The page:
Diebolt ready for next chapter

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April 16, 2015 - 12:00 AM

LAHARPE — For a company that prided itself with the motto “everything to build anything,” Saturday’s dispersal auction for Diebolt Lumber Company brings the end of an era.
“If you’re looking for a good price on building materials, it’ll be Saturday,” said Don Diebolt, owner of the now-closed lumber yard, which is only a few scant years past its heyday as the largest privately owned such business in southeast Kansas.
Diebolt Lumber closed its doors for good March 1 in the run-up to Saturday’s auction.
Diebolt is optimistic the sale will erase the rest of his outstanding debt, with enough money left over to further develop his next business venture, Diebolt LLC, a manufacturer of custom homes and post frame buildings.
“If we get rid of everything, that’d be good, so I can do what I want to do,” he said.
Not only is the rest of the lumber yard’s merchandise for sale — such things as siding, Corian countertop surfacing, bathtub and shower units, garage doors and kitchen displays — but so are the company’s buildings, shelving, grounds, office furniture and a full fleet of vehicles and trailers.
“We have two buildings full of merchandise, a lot of portable dollies, a CNC router,” Diebolt said. “Saturday is the day to get the bargains.”
The auction begins at 10 a.m. in the Diebolt Lumber showroom, with the real estate to be sold starting at 11 o’clock.
The 12 acres on which the lumber yard sits will be divided into three tracts for Saturday’s sale.
The first 5-acre lot contains a 1,700-square-foot home built in 2000, along with a pair of outbuildings. Diebolt’s daughter, Michelle, has lived in the home, but she is moving, her father said.
The second 5-acre tract features a fully remodeled display home with three outbuildings, including an 18,000-square-foot shop built in 2009.
The third tract of land is smaller, 2 acres, but contains the Diebolt Lumber showroom and retail center.
All three tracts have access to Nebraska Road, Diebolt noted.
United Country-Commercial Auctions is handling the sale. More information about Saturday’s auction is available at ucauctionservices.com.

DIEBOLT Lumber’s origins date back to 1951, when the late Lawrence Diebolt had recently moved to town but lost his barn in a fire.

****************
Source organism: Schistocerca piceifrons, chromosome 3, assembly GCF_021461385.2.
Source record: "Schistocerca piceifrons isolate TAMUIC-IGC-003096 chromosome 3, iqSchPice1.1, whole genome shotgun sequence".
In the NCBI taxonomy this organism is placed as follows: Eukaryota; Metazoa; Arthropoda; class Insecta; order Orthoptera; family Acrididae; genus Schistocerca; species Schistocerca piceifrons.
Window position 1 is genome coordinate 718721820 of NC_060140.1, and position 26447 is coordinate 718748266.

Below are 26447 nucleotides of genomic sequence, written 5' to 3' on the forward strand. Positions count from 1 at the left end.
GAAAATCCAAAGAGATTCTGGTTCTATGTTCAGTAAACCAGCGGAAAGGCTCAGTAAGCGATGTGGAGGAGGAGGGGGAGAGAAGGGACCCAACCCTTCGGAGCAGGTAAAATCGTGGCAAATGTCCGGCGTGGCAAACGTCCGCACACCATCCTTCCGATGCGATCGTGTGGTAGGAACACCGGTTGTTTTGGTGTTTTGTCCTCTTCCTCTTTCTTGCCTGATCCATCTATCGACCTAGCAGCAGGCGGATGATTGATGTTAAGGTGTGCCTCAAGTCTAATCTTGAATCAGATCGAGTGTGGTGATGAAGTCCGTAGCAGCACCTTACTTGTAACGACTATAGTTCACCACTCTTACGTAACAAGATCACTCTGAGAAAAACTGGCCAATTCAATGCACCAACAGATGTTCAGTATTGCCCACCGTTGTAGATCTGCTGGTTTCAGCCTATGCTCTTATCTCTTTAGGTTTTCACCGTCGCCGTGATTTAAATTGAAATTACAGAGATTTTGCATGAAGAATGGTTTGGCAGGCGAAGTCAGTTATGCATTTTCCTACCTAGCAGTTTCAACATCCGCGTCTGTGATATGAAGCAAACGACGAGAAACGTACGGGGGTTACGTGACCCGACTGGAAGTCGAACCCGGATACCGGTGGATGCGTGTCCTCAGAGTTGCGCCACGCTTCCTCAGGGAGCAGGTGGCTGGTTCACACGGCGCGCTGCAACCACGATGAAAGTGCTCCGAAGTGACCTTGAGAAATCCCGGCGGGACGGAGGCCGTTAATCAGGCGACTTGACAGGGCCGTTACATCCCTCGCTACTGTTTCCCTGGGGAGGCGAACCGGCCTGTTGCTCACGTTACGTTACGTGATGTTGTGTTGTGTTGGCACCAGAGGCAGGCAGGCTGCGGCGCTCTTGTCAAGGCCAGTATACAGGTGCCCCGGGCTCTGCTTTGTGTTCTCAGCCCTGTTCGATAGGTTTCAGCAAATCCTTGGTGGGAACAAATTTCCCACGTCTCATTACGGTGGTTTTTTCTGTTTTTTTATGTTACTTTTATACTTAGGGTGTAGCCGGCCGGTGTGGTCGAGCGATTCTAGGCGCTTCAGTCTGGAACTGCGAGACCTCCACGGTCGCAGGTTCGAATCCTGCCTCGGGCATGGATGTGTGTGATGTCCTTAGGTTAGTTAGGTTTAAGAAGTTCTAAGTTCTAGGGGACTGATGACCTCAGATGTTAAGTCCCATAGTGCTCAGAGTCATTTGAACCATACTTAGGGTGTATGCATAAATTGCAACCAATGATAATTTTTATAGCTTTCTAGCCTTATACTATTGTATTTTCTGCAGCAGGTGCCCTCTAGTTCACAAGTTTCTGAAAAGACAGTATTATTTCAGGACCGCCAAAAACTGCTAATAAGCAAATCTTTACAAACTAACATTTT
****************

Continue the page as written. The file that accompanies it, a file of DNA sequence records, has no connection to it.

After rebuilding the barn with native oak lumber, Lawrence sold the remaining lumber by placing an ad in the newspaper.
That lumber sold quickly, yet people continued to ask for more.
Lawrence obliged, ordering more oak lumber to satisfy his friends’ and neighbors’ requests.
Then, those who bought the lumber asked if he had nails, bolts and assorted other building supplies.
Suddenly, Diebolt was in the lumber business.

DON managed the lumber yard for his father in the 1970s and early 1980s, before branching out to open Kitchens and More in downtown Iola.
Don Diebolt operated Kitchens and More for 12 years before buying out his dad’s Diebolt Lumber in 1999.
The benefits, and drawbacks, of having the largest lumber yard in southeast Kansas were evident from the start.
“I had to be here every day,” he said. “Or maybe I didn’t have to be, but I felt it was necessary.”
And when business was booming — at its peak, Diebolt had 45 employees — almost all of his profits went back into overhead.
Diebolt Lumber’s struggles began a bit later than most expected.
While much of the industry was gripped by the Great Recession in 2008 and 2009, Diebolt Lumber continued to rake in business.
Thank Mother Nature for that.
A windstorm in the fall of 2009 brought customers in droves.
“In fact, 2009 was our most profitable year ever,” Diebolt noted.
But as those repairs were completed, and local businesses began to feel the recession’s crunch, business soon dwindled.
To compensate, Diebolt began offering the same services he will with his new venture — building custom homes and post frame buildings.
“We were spending a lot of our time concentrating on custom homes and post frame buildings,” he said. “We were not dedicating that much time to lumber retail, which probably hurt sales.”
Which leads us to Saturday.
Diebolt, 65, said his new venture, “is almost like a retirement job. It should be a lot easier, lot less headache.
“Our bookkeeping will be a whole lot less,” he said. “I won’t have nearly the payroll to worry about. We’ll use primarily subcontractors.
“I’m not going to miss this,” he said Wednesday. “I think I’ll enjoy this new business venture much more than the lumber retail end of it.”
A headquarters for Diebolt LLC has not been determined, although Diebolt said it almost certainly will be “in Allen County.”

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